Archive for the ‘MUSICAL SCORE BY: Philip Glass’ Category


21 Mar

Powaqqatsi – directed by Godfrey Reggio. Documentary Coffee Table Movie. Striking moving pictures of folks around the world. 99 minutes Color 1988.
Tempted to give this one star, I give it two because the films of people at their work and at their play and at their dance are ravishing. So ravishing are they that their color supplants their content. And two stars because we are allowed to dwell upon them at length, which is rare these days when film-makers shoot as though the skies did not exists but  mayflies in them only.

But this film is a ghastly mess. And the mess is caused not just by Philip Glass’s score, which imposes itself and intrudes itself and pounds itself down on every frame, and is too over-wrought to allow us to keep our patience at all at all. Highly orchestrated, and, of course, formal to a degree, it slathers itself like bleak red paint over everything.

The mess is also and principally caused by the bigotry of the director’s attempt on our consciousnesses to set us up as suckers for its liberal message. We are supposed to feel compassion and guilt, I suppose, for the workers of this world in the various nations in which they wonderfully appear, and at the same time to feel that industry is the enemy, that industry is sucking the life-blood from us all.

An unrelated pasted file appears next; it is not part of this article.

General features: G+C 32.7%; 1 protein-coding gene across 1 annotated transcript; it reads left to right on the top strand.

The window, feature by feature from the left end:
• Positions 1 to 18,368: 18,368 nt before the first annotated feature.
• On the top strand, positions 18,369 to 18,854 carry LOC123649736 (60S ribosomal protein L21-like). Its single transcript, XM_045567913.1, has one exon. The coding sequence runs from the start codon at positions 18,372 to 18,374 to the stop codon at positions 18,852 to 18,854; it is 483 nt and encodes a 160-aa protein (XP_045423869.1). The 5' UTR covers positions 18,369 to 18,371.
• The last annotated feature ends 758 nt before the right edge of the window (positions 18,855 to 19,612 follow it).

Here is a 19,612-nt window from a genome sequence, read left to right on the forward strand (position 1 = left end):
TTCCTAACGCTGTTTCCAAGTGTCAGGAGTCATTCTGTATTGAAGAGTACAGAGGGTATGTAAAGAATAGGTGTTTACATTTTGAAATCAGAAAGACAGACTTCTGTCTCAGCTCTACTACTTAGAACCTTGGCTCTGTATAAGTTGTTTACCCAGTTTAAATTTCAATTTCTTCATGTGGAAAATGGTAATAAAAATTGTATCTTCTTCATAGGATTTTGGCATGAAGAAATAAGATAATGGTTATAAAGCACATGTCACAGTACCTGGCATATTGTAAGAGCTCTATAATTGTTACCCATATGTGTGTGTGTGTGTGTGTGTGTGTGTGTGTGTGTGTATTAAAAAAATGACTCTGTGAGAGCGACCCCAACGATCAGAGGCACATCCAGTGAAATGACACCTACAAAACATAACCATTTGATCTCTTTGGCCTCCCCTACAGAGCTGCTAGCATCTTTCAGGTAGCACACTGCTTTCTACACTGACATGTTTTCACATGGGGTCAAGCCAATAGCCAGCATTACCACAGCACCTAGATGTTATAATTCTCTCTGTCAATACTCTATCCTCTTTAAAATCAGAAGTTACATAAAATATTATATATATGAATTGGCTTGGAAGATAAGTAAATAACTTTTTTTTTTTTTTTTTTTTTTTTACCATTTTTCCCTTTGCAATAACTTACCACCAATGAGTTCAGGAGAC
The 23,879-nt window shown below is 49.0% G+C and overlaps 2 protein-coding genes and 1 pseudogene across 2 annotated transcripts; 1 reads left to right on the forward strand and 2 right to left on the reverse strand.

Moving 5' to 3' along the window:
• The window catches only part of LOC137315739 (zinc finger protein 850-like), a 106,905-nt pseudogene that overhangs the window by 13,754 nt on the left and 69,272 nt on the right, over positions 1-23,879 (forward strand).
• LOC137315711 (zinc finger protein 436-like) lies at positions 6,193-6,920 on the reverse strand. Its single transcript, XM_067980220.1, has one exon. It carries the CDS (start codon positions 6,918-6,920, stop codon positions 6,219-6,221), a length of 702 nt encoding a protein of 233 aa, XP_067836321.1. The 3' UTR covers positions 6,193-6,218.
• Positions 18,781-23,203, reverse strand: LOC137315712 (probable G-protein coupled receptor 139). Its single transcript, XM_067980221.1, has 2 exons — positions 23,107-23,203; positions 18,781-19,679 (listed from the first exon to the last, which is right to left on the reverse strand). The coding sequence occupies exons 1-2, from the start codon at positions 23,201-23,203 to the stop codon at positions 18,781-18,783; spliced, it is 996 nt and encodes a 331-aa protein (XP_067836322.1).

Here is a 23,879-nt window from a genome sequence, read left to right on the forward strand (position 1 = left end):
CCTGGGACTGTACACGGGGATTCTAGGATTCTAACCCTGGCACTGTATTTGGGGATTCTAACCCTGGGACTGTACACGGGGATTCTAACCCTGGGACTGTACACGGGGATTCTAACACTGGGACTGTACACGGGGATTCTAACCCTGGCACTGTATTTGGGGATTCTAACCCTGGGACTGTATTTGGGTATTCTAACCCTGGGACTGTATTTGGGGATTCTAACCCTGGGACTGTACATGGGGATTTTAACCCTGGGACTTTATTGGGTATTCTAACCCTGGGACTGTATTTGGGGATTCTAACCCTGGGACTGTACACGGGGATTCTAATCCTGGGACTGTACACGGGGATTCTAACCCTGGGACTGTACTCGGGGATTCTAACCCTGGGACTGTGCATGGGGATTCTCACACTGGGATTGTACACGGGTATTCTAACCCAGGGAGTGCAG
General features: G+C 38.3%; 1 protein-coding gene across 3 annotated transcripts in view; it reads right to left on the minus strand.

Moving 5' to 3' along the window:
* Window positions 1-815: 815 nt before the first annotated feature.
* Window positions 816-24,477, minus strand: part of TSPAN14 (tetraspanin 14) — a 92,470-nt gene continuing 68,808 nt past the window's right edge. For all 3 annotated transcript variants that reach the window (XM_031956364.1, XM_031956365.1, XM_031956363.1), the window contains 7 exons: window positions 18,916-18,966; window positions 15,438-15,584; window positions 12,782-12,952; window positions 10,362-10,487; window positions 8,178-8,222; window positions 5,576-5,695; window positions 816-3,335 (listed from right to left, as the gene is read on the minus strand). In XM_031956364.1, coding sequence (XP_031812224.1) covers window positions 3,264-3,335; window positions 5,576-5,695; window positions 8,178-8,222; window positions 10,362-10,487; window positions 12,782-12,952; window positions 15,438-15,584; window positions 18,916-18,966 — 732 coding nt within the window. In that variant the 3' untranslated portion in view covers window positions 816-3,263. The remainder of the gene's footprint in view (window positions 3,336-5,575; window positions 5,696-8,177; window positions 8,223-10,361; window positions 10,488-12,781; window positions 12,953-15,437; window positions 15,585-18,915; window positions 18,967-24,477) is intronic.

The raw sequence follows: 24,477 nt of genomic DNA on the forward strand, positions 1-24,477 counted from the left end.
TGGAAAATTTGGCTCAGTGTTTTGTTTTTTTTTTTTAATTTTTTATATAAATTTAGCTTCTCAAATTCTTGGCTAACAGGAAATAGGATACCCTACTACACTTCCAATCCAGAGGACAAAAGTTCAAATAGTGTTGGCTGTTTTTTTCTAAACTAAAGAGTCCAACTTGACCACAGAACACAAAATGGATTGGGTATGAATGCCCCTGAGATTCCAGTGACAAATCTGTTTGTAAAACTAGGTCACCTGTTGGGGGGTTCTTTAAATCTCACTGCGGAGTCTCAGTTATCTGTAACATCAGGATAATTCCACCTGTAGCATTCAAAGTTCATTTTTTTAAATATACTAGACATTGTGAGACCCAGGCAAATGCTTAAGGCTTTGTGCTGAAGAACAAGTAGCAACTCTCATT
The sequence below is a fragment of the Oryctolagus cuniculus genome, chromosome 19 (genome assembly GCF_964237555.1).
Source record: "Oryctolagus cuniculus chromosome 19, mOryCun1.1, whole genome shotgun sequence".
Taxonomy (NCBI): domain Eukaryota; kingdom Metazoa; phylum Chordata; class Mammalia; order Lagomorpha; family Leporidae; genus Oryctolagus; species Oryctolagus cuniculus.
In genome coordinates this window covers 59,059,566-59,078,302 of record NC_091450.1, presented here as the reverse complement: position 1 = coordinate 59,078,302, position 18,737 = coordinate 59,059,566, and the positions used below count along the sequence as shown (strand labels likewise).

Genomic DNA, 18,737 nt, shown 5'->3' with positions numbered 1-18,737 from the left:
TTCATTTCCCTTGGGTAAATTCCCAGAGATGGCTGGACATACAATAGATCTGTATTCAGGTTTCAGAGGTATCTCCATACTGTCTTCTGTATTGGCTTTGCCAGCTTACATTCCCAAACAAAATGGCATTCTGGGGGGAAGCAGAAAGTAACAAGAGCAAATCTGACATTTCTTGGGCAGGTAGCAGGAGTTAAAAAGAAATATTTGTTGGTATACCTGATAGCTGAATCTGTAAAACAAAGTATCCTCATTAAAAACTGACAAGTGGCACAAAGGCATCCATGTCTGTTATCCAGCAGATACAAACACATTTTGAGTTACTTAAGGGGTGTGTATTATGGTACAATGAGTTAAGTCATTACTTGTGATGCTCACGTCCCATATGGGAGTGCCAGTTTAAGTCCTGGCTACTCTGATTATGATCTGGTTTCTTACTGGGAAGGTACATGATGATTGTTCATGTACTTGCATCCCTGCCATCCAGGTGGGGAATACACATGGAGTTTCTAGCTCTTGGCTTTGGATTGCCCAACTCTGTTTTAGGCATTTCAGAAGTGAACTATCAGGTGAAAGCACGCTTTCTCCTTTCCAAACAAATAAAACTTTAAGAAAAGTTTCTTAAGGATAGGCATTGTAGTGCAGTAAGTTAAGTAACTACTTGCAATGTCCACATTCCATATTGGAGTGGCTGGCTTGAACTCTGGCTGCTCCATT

Well, I am an old-fashioned liberal, and industry may well be the enemy, but I am so old fashioned a liberal that I do even acknowledge there is such a thing as enemies. And I certainly do not wish to be badgered into that view by a propaganda so gross. Triumph Of The Will slants Hitler up into an exaltation, and this attempts the same for the poor. It is a disgrace that a cause so fine should be shoddied up into an ideology no different in its force and temper than that of the Ku Klux Klan. The energy behind the film is one of ideological dictatorship and it does not matter to me whether that a dictatorship is fascism or liberalism – it is still Dictatorship.

Moreover, one watches the film go by – and it does go by without voice-over – and one is beguiled by the beauty of the humans it shows at the loom of their work. It begins with men covered with mud toiling up a hill in hoards with loads of mineral on their backs, but the men seem so covered in silver and gold by the light the camera has caught that one can only admire the spectacle and wonder how it is they all engage in it. And so it goes, until visions of industry appear, or almost appear, but the filmer prejudices our eye with slurred shots if it, shots in water, shots that make industry out to be something we are not to look at for clear contemplation but only in a certain way.

Big Brother has made this movie in a way that it did not need to be made. It is evidently part of a trio of Quatsi films. The moving pictures are so beautiful that I want to see more of them. If only the film-maker had let me make up my own mind about what I was watching, I should run to rent them. As it is I shall do so, but I am leery. His mentality is that of the most boring, the fundamentalist, the most absolutist of sermons.

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